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Scientia Agricola

Print version ISSN 0103-9016On-line version ISSN 1678-992X

Sci. agric. (Piracicaba, Braz.) vol.75 no.1 Piracicaba Jan./Feb. 2018 

Crop Science

Cover crop rotations in no-till system: short-term CO2 emissions and soybean yield

João Paulo Gonsiorkiewicz Rigon1  * 

Juliano Carlos Calonego1 

Ciro Antonio Rosolem1 

Newton La Scala Jr.2 

1São Paulo State University (UNESP)/College of Agricultural Sciences – Dept. Crop Science, R. José Barbosa de Barros, 1780 – 18610-307 – Botucatu, SP – Brazil

2São Paulo State University/FCAV – Exact Science Dept., Via de Acesso Prof. Paulo Donato Castellane, s/n – 14884-900 – Jaboticabal, SP – Brazil


In addition to improving sustainability in cropping systems, the use of a spring and winter crop rotation system may be a viable option for mitigating soil CO2 emissions (ECO2). This study aimed to determine short-term ECO2 as affected by crop rotations and soil management over one soybean cycle in two no-till experiments, and to assess the soybean yields with the lowest ECO2. Two experiments were carried out in fall-winter as follows: i) triticale and sunflower were grown in Typic Rhodudalf (TR), and ii) ruzigrass, grain sorghum, and ruzigrass + grain sorghum were grown in Rhodic Hapludox (RH). In the spring, pearl millet, sunn hemp, and forage sorghum were grown in both experiments. In addition, in TR a fallow treatment was also applied in the spring. Soybean was grown every year in the summer, and ECO2 were recorded during the growing period. The average ECO2 was 0.58 and 0.84 g m2 h–1 with accumulated ECO2 of 5,268 and 7,813 kg ha–1 C-CO2 in TR and RH, respectively. Sunn hemp, when compared to pearl millet, resulted in lower ECO2 by up to 12 % and an increase in soybean yield of 9% in TR. In RH, under the winter crop Ruzigrazz+Sorghum, ECO2 were lower by 17%, although with the same soybean yield. Soil moisture and N content of crop residues are the main drivers of ECO2 and soil clay content seems to play an important role in ECO2 that is worthy of further studies. In conclusion, sunn hemp in crop rotation may be utilized to mitigate ECO2 and improve soybean yield.

Keywords: Glycine max (L.) Merrill; carbon equivalent; crop residue; management system


Although agriculture is one of the main sectors responsible for the increase in CO2 concentration in the atmosphere, this effect could be considerably mitigated through the use of proper cover crops and soil management (Delgado et al., 2011). Conservation practices under no-till can help mitigate CO2 emissions (ECO2) by increasing the amount of crop residue and slowing the decomposition rate, which favors soil organic matter (SOM) accumulation and increases crop yield (Delgado et al., 2007; Stewart et al., 2009).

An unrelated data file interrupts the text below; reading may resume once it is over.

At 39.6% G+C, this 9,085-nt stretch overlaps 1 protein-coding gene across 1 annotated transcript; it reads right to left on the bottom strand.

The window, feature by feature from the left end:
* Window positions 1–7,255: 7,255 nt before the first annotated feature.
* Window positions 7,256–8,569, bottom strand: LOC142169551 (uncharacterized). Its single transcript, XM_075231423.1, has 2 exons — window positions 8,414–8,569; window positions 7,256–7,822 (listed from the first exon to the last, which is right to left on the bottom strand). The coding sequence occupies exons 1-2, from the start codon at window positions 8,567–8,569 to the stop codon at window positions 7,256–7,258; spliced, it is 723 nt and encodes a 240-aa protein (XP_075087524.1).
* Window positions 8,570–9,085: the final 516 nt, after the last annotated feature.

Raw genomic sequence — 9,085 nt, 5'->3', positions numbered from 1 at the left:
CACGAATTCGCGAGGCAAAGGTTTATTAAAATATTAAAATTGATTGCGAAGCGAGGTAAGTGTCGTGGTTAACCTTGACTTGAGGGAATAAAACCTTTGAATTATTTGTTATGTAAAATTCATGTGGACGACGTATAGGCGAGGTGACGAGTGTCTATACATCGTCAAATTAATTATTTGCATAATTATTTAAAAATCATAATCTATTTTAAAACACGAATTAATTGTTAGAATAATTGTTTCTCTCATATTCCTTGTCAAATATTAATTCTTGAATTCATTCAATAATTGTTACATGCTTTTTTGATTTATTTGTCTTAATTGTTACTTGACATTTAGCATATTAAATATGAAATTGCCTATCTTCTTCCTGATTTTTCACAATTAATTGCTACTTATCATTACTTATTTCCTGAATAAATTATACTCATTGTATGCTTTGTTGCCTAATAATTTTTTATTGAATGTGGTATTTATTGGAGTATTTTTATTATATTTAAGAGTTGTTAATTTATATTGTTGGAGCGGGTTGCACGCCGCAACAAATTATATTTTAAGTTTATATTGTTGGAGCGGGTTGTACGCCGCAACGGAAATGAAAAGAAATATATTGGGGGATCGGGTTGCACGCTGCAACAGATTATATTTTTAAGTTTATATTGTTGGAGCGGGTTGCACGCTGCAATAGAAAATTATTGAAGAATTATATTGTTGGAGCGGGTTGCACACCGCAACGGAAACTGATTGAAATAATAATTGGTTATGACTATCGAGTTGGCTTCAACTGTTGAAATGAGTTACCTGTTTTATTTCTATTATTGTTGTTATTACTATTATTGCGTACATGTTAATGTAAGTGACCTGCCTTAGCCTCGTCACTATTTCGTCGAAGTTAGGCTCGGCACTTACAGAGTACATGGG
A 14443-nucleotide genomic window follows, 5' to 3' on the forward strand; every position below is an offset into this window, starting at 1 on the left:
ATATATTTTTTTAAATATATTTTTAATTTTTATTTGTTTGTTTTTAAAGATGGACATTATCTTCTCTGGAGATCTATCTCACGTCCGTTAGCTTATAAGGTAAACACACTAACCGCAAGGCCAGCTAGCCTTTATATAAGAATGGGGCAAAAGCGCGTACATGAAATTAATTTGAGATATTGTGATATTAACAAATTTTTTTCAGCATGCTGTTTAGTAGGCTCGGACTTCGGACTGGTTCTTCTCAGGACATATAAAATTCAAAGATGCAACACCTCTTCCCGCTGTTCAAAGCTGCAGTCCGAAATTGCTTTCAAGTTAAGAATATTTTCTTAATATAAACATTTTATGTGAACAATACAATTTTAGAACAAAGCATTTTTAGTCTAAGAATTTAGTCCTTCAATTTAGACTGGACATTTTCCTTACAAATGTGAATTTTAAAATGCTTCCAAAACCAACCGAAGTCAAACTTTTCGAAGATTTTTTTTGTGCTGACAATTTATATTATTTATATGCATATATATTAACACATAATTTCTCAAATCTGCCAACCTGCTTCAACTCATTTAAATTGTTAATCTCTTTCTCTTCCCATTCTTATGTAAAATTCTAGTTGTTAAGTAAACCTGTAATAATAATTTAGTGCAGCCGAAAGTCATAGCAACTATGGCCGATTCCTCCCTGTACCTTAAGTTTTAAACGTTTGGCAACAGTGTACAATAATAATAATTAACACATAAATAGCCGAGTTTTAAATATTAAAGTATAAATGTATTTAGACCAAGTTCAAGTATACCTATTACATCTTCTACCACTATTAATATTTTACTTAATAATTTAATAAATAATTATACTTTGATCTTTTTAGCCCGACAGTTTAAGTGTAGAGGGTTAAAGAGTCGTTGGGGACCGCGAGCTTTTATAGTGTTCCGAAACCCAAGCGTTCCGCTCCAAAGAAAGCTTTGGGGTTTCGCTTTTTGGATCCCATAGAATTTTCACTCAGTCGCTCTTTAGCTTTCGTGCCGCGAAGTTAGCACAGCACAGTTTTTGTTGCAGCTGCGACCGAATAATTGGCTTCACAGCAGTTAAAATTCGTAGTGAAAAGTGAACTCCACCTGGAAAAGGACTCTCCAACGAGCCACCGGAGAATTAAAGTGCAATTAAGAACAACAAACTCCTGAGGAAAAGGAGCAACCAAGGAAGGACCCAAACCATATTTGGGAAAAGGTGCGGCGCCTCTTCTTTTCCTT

Greenhouse gas emissions (GHG) in tropical soils differ from other regions due to the high oxidation rate of SOM as a consequence of high temperatures and moisture, resulting in rapid decomposition of plant residues (Bolliger et al., 2006). Furthermore, irregular rainfall and dry winters hinder the addition of C since the growth of cover crops is impaired and the amount of plant residues produced in the off-season may be reduced (Castro et al., 2015). However, cover crop residues left on the soil surface can decrease the soil temperature, and retain soil moisture and eventually ECO2 (Brito et al., 2015; Carbone et al., 2011). ECO2 also depends on the crop rotations used in the agricultural system, which are affected by the quality of crop residue left on the soil and the amount of easily mineralizable C (Kögel-Knabner, 2002). Crop rotations with lower N inputs may favor ECO2 and decrease C assimilation by soil microbial biomass (Marquez et al., 2000). Conversely, crop residues with high N content and low C/N are more readily decomposed by microorganisms due to the lower straw recalcitrance, resulting in a fast loss of CO2 to the atmosphere (Zhou et al., 2016). Depending on the crop grown before soybean, the supply of biologic nitrogen fixation may not be enough to produce high yields (Salvagiotti et al., 2008). Thus, there is a mutual need for the effect of crop rotation in the soil GHG emission and grain yields to estimate the yield-scaled emissions. Little is known about the effects of cover crops on ECO2 in tropical soils with the same crop rotations under the no-till system for at least 10 years. We hypothesized that in tropical and non-N-fertilized soils, crop rotation with legumes could result in higher soybean [Glycine max (L.) Merrill] yields, lower C-CO2 emitted per kilogram of soybean grain produced, and lower yield-scaled ECO2. Thus, the aim of this study was to determine ECO2 during the soybean cycle so as to assess the effectiveness of each crop sequence in producing high soybean yield with lower ECO2.